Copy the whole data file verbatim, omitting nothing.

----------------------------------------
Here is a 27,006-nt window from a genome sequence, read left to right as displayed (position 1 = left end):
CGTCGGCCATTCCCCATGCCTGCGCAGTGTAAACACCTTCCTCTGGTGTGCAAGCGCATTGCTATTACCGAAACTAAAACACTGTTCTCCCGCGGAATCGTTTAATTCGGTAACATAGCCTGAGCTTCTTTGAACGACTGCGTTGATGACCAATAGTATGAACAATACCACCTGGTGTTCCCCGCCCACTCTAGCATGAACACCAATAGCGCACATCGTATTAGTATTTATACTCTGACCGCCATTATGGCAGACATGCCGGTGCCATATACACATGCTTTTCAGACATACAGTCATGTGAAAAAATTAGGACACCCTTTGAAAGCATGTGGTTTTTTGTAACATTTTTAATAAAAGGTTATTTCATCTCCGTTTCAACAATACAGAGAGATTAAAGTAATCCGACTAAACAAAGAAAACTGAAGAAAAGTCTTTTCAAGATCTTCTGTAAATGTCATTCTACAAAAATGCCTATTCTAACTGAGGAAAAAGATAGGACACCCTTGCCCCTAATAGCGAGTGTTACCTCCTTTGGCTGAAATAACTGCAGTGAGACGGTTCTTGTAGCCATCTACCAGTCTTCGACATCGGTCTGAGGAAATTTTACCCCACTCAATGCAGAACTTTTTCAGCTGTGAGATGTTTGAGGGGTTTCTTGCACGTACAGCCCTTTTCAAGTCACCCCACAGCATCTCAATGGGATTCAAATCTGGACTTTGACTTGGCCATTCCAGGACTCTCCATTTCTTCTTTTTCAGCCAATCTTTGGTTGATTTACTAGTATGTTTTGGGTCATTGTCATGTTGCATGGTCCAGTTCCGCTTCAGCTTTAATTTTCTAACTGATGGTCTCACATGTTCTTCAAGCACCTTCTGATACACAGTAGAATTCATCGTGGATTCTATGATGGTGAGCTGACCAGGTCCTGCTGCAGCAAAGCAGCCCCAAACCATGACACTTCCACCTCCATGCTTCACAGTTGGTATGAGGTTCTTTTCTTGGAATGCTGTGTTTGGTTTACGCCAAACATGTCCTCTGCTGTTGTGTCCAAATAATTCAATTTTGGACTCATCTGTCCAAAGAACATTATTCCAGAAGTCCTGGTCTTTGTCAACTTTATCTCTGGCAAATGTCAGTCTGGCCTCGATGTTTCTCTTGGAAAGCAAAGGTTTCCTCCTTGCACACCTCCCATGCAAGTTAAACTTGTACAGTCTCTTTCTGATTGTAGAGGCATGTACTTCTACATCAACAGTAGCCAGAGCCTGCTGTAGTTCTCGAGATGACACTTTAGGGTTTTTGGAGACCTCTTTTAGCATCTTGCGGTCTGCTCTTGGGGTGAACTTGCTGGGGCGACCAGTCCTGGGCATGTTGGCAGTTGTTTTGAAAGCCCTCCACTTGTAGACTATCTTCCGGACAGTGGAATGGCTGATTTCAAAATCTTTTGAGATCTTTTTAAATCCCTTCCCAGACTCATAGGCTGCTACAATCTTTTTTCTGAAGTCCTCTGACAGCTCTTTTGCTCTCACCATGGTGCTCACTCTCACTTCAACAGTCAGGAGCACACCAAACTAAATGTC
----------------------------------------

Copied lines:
Here is a 27,006-nt window from a genome sequence, read left to right as displayed (position 1 = left end):
CGTCGGCCATTCCCCATGCCTGCGCAGTGTAAACACCTTCCTCTGGTGTGCAAGCGCATTGCTATTACCGAAACTAAAACACTGTTCTCCCGCGGAATCGTTTAATTCGGTAACATAGCCTGAGCTTCTTTGAACGACTGCGTTGATGACCAATAGTATGAACAATACCACCTGGTGTTCCCCGCCCACTCTAGCATGAACACCAATAGCGCACATCGTATTAGTATTTATACTCTGACCGCCATTATGGCAGACATGCCGGTGCCATATACACATGCTTTTCAGACATACAGTCATGTGAAAAAATTAGGACACCCTTTGAAAGCATGTGGTTTTTTGTAACATTTTTAATAAAAGGTTATTTCATCTCCGTTTCAACAATACAGAGAGATTAAAGTAATCCGACTAAACAAAGAAAACTGAAGAAAAGTCTTTTCAAGATCTTCTGTAAATGTCATTCTACAAAAATGCCTATTCTAACTGAGGAAAAAGATAGGACACCCTTGCCCCTAATAGCGAGTGTTACCTCCTTTGGCTGAAATAACTGCAGTGAGACGGTTCTTGTAGCCATCTACCAGTCTTCGACATCGGTCTGAGGAAATTTTACCCCACTCAATGCAGAACTTTTTCAGCTGTGAGATGTTTGAGGGGTTTCTTGCACGTACAGCCCTTTTCAAGTCACCCCACAGCATCTCAATGGGATTCAAATCTGGACTTTGACTTGGCCATTCCAGGACTCTCCATTTCTTCTTTTTCAGCCAATCTTTGGTTGATTTACTAGTATGTTTTGGGTCATTGTCATGTTGCATGGTCCAGTTCCGCTTCAGCTTTAATTTTCTAACTGATGGTCTCACATGTTCTTCAAGCACCTTCTGATACACAGTAGAATTCATCGTGGATTCTATGATGGTGAGCTGACCAGGTCCTGCTGCAGCAAAGCAGCCCCAAACCATGACACTTCCACCTCCATGCTTCACAGTTGGTATGAGGTTCTTTTCTTGGAATGCTGTGTTTGGTTTACGCCAAACATGTCCTCTGCTGTTGTGTCCAAATAATTCAATTTTGGACTCATCTGTCCAAAGAACATTATTCCAGAAGTCCTGGTCTTTGTCAACTTTATCTCTGGCAAATGTCAGTCTGGCCTCGATGTTTCTCTTGGAAAGCAAAGGTTTCCTCCTTGCACACCTCCCATGCAAGTTAAACTTGTACAGTCTCTTTCTGATTGTAGAGGCATGTACTTCTACATCAACAGTAGCCAGAGCCTGCTGTAGTTCTCGAGATGACACTTTAGGGTTTTTGGAGACCTCTTTTAGCATCTTGCGGTCTGCTCTTGGGGTGAACTTGCTGGGGCGACCAGTCCTGGGCATGTTGGCAGTTGTTTTGAAAGCCCTCCACTTGTAGACTATCTTCCGGACAGTGGAATGGCTGATTTCAAAATCTTTTGAGATCTTTTTAAATCCCTTCCCAGACTCATAGGCTGCTACAATCTTTTTTCTGAAGTCCTCTGACAGCTCTTTTGCTCTCACCATGGTGCTCACTCTCACTTCAACAGTCAGGAGCACACCAAACTAAATGTC